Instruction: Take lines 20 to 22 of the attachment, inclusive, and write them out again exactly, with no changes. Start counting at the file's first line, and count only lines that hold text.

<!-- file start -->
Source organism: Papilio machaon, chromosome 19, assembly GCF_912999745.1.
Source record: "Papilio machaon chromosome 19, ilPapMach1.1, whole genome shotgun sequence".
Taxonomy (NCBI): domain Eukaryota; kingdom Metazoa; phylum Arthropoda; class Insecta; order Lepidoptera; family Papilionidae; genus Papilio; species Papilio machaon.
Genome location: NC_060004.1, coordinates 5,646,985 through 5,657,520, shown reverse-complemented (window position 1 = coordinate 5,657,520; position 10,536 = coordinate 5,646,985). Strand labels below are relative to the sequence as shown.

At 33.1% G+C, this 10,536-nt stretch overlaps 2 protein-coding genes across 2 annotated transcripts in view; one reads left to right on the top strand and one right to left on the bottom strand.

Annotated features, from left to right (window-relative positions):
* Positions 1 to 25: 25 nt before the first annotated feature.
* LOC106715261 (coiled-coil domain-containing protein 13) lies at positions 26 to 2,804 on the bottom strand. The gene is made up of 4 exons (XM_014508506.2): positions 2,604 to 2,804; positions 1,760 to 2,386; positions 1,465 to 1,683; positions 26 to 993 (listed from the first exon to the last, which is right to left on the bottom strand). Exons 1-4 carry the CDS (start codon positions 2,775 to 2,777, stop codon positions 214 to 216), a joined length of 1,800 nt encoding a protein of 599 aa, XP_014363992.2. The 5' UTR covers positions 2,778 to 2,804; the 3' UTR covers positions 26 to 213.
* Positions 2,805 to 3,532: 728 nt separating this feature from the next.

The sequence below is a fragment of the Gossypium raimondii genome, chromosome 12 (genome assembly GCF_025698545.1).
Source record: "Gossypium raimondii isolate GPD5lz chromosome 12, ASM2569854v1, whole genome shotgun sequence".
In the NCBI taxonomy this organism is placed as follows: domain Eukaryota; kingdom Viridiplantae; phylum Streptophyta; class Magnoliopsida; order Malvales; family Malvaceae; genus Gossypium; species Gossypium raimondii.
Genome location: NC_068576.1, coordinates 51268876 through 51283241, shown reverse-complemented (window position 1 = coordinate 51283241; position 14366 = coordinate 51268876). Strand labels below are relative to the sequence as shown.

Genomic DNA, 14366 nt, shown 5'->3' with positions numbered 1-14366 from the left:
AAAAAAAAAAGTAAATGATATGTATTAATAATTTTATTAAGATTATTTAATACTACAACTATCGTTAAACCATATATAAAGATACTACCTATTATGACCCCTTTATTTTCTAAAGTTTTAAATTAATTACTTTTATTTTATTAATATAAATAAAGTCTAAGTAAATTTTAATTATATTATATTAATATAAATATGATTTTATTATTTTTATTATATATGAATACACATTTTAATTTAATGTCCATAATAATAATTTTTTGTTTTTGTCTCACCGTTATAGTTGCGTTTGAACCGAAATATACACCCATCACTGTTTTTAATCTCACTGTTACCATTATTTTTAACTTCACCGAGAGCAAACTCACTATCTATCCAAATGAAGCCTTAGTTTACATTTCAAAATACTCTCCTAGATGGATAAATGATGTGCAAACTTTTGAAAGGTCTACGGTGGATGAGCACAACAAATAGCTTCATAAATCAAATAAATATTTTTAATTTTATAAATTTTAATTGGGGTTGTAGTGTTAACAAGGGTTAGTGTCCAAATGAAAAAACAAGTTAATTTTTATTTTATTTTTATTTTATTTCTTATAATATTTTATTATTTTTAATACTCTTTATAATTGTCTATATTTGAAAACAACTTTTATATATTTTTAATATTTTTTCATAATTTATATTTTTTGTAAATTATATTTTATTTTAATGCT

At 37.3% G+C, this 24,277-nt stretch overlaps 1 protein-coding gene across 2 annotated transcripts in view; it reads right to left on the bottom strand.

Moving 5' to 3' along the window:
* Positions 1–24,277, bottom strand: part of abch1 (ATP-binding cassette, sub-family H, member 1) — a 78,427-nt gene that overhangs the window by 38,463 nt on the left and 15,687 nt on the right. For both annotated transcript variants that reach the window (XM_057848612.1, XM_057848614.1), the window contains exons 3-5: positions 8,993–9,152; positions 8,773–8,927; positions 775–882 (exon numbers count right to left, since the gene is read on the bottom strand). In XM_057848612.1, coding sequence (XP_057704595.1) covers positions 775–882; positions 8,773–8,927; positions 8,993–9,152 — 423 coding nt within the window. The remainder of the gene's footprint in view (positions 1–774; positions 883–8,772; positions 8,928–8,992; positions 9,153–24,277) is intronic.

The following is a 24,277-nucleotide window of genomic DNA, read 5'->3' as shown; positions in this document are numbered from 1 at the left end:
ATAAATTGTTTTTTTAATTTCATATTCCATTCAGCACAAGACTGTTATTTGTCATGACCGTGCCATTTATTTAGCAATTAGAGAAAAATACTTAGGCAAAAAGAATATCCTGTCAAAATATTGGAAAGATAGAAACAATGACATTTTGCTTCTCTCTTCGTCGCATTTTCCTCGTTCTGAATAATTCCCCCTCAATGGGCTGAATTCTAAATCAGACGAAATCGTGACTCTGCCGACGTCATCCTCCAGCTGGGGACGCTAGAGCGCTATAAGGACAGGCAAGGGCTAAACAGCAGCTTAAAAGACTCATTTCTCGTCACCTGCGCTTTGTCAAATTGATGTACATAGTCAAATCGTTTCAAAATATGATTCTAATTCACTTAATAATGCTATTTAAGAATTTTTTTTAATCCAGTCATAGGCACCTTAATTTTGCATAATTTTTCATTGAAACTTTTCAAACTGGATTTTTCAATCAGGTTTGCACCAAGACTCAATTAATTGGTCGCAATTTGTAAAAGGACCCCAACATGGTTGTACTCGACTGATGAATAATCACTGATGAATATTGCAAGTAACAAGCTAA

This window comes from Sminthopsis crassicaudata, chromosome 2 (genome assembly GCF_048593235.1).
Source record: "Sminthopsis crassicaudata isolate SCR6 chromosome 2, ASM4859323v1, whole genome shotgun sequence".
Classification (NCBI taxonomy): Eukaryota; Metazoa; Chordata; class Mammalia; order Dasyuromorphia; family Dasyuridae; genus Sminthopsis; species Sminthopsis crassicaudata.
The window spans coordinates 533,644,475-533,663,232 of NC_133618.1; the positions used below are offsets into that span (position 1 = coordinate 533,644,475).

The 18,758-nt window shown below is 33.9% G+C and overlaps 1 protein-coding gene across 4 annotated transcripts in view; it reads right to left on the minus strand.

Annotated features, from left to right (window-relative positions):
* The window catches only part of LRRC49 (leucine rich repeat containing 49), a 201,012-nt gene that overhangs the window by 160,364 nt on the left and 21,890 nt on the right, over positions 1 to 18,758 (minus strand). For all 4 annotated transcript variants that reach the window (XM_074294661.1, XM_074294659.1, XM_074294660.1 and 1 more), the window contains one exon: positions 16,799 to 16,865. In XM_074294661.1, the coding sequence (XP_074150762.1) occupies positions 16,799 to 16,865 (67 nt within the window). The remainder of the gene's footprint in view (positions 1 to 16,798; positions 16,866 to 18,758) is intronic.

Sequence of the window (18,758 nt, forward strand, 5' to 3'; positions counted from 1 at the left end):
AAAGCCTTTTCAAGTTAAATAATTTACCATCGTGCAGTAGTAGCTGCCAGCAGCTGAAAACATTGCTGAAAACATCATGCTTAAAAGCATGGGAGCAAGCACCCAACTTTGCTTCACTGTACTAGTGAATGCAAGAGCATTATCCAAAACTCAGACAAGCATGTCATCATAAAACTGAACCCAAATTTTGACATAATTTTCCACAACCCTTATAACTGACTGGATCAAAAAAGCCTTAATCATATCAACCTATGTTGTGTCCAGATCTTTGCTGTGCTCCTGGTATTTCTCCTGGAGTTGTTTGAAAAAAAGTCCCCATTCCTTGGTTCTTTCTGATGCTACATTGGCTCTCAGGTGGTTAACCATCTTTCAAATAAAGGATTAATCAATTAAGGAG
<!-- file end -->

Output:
ATAAATTGTTTTTTTAATTTCATATTCCATTCAGCACAAGACTGTTATTTGTCATGACCGTGCCATTTATTTAGCAATTAGAGAAAAATACTTAGGCAAAAAGAATATCCTGTCAAAATATTGGAAAGATAGAAACAATGACATTTTGCTTCTCTCTTCGTCGCATTTTCCTCGTTCTGAATAATTCCCCCTCAATGGGCTGAATTCTAAATCAGACGAAATCGTGACTCTGCCGACGTCATCCTCCAGCTGGGGACGCTAGAGCGCTATAAGGACAGGCAAGGGCTAAACAGCAGCTTAAAAGACTCATTTCTCGTCACCTGCGCTTTGTCAAATTGATGTACATAGTCAAATCGTTTCAAAATATGATTCTAATTCACTTAATAATGCTATTTAAGAATTTTTTTTAATCCAGTCATAGGCACCTTAATTTTGCATAATTTTTCATTGAAACTTTTCAAACTGGATTTTTCAATCAGGTTTGCACCAAGACTCAATTAATTGGTCGCAATTTGTAAAAGGACCCCAACATGGTTGTACTCGACTGATGAATAATCACTGATGAATATTGCAAGTAACAAGCTAA

This window comes from Sminthopsis crassicaudata, chromosome 2 (genome assembly GCF_048593235.1).
Source record: "Sminthopsis crassicaudata isolate SCR6 chromosome 2, ASM4859323v1, whole genome shotgun sequence".